Available at: https://digitalcommons.calpoly.edu/theses/525
Date of Award
MS in Polymers and Coatings
Chemistry & Biochemistry
Philip J. Costanzo
Ever since the advent of polymer science, polyurethanes have played a huge role in the industrial world. They have been used in endless applications from furniture padding to aircraft coatings, to binders for insensitive munitions. It is therefore important that the chemistry of polyurethanes is well understood as well as the ability to draw relationships between the raw materials selected and the end-use properties of the polymer. Because of the multitude of practical applications, the development of an undergraduate polymer chemistry laboratory focused on polyurethane elastomers is developed and described herein. Polymer chemistry students are exposed to hydroxyterminated polybutadiene (HTPB) polyols as well as di- and multifunctional isocyanates for use in a tin-catalyzed reaction. The effect of catalyst concentration and crosslinking agent on cure time, prepolymer structure on end-use properties, and the effect of crosslink density on physical properties are explored. Students also receive a very important introduction to statistical experimental design. They learn when using statistical experimental design is necessary, and they learn how to manipulate, analyze, and interpret data using two-way ANOVA in Minitab.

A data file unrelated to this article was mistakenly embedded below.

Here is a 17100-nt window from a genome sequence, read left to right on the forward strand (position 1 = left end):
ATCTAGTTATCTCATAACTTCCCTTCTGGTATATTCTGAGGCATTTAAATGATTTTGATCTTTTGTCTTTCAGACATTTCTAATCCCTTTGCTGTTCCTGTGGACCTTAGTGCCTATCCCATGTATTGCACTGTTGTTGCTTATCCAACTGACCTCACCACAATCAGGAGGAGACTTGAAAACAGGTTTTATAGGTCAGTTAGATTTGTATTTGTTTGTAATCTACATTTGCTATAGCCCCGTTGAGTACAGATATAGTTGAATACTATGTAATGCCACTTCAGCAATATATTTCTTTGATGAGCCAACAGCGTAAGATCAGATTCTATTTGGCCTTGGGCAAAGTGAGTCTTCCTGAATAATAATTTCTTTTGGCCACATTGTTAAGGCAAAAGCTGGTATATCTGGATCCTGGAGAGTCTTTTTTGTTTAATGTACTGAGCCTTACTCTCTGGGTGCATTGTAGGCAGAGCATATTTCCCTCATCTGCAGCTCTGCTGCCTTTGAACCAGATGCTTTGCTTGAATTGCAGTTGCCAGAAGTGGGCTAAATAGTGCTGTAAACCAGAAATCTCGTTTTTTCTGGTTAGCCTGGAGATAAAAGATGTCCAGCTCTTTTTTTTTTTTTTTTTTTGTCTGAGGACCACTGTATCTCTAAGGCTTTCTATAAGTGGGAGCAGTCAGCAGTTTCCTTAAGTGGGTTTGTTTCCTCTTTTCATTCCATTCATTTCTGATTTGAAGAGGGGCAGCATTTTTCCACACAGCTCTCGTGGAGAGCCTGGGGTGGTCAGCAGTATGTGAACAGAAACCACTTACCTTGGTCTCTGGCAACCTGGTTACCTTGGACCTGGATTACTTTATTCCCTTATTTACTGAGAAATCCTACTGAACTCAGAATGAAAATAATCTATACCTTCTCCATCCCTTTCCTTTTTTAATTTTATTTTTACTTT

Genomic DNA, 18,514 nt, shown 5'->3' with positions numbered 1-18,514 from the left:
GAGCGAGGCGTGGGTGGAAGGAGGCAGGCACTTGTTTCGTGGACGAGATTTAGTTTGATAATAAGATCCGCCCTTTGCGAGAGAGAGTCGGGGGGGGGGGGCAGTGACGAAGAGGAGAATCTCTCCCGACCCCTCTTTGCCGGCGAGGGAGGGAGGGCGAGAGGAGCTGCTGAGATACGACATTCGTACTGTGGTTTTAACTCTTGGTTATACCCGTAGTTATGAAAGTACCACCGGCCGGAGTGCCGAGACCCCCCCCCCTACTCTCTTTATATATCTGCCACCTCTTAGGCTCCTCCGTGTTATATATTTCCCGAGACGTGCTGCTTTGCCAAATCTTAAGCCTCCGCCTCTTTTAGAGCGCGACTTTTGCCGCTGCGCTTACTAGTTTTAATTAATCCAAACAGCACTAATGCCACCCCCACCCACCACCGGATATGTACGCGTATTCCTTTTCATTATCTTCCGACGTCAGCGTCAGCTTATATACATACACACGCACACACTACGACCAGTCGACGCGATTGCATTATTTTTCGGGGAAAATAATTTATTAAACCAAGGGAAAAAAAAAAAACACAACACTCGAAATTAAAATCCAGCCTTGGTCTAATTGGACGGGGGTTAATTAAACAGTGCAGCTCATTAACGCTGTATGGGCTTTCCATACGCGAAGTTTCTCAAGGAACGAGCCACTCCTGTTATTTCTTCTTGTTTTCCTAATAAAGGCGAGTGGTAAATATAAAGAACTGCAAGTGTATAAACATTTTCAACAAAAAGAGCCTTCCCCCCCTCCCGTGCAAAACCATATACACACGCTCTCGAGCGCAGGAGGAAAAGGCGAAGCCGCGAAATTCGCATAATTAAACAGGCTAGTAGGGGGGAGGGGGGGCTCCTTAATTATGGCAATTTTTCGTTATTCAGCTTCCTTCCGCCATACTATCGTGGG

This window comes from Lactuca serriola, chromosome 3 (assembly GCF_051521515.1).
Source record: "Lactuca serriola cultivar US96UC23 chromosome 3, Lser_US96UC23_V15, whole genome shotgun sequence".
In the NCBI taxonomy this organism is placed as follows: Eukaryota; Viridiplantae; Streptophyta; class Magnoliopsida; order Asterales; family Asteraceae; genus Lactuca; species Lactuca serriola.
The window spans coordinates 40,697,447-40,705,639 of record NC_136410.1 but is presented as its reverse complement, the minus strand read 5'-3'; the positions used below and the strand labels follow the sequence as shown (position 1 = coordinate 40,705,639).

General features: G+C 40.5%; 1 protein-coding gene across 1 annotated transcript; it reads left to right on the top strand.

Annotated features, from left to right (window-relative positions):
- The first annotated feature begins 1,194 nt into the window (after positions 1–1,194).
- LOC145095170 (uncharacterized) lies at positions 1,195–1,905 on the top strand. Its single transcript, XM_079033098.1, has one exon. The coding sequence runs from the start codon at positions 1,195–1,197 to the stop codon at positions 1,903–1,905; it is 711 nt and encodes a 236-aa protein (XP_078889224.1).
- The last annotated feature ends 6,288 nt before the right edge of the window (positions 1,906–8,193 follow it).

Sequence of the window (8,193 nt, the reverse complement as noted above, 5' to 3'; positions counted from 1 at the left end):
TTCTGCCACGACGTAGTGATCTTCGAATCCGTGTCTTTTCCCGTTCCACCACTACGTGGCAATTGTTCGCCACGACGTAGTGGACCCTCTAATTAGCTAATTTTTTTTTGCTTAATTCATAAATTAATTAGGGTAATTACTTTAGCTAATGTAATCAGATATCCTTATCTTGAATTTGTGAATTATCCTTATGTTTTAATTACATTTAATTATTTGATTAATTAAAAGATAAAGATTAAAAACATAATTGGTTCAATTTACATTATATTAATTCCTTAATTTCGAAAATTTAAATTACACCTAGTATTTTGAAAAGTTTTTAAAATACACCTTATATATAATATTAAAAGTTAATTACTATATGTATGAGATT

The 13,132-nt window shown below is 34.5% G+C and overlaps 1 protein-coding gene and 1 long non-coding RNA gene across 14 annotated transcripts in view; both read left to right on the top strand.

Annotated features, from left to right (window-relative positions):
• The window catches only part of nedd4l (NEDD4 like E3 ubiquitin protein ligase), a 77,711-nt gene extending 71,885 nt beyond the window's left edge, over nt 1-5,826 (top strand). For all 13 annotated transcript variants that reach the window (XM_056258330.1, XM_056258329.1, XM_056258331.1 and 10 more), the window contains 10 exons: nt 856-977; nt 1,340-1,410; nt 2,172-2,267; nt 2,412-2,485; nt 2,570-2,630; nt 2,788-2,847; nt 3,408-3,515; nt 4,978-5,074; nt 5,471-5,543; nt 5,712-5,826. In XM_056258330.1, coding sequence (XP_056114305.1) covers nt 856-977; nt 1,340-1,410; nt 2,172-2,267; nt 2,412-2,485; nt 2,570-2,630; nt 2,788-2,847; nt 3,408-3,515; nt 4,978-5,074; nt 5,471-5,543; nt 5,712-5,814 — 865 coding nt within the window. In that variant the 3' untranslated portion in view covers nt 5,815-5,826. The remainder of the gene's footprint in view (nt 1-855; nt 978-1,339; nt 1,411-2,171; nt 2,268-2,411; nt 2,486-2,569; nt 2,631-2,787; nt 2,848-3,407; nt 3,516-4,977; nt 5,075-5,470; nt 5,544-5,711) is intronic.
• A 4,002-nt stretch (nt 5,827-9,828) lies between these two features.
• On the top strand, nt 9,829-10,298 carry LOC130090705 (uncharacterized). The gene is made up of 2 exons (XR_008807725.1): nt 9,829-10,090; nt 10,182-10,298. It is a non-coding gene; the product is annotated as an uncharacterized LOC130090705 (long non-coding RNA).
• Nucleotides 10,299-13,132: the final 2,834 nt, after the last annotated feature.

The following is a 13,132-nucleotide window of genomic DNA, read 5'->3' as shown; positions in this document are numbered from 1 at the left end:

The development of the lab experiment also led to extrapolating the use of polyurethane elastomers into a new application, the development of a polyurethane spinal muscular atrophy (SMA) brace. SMA is a neurodegenerative disorder that results in the mutation or deletion of the spinal motor neuron gene, resulting in the atrophy of a subject’s spine muscles throughout the continuation of their life. These patients are therefore forced to wear a brace for the entirety of their lives. The current brace technology in use by SMA patients is limited by the fact that SMA affects a very small amount of the population and therefore it is not cost-effective for industry to develop a brace technology designed for these patients. Scoliosis braces such as thoracolumbrosacral orthoses (TLSOs) are too hard and too uncomfortable for patients with SMA; therefore, the polyurethane elastomer was extrapolated to develop a brace with more flexibility and more durability. Two generations of polyurethane elastomeric brace were developed and evaluated by a subject and family with an SMA background. The brace is a much improved technology to the TLSO braces and provides more flexibility, more mobility, greater comfort, and superior modularity to the old technology. An instruction manual is also included with a step-by-step process of how to reproduce the brace.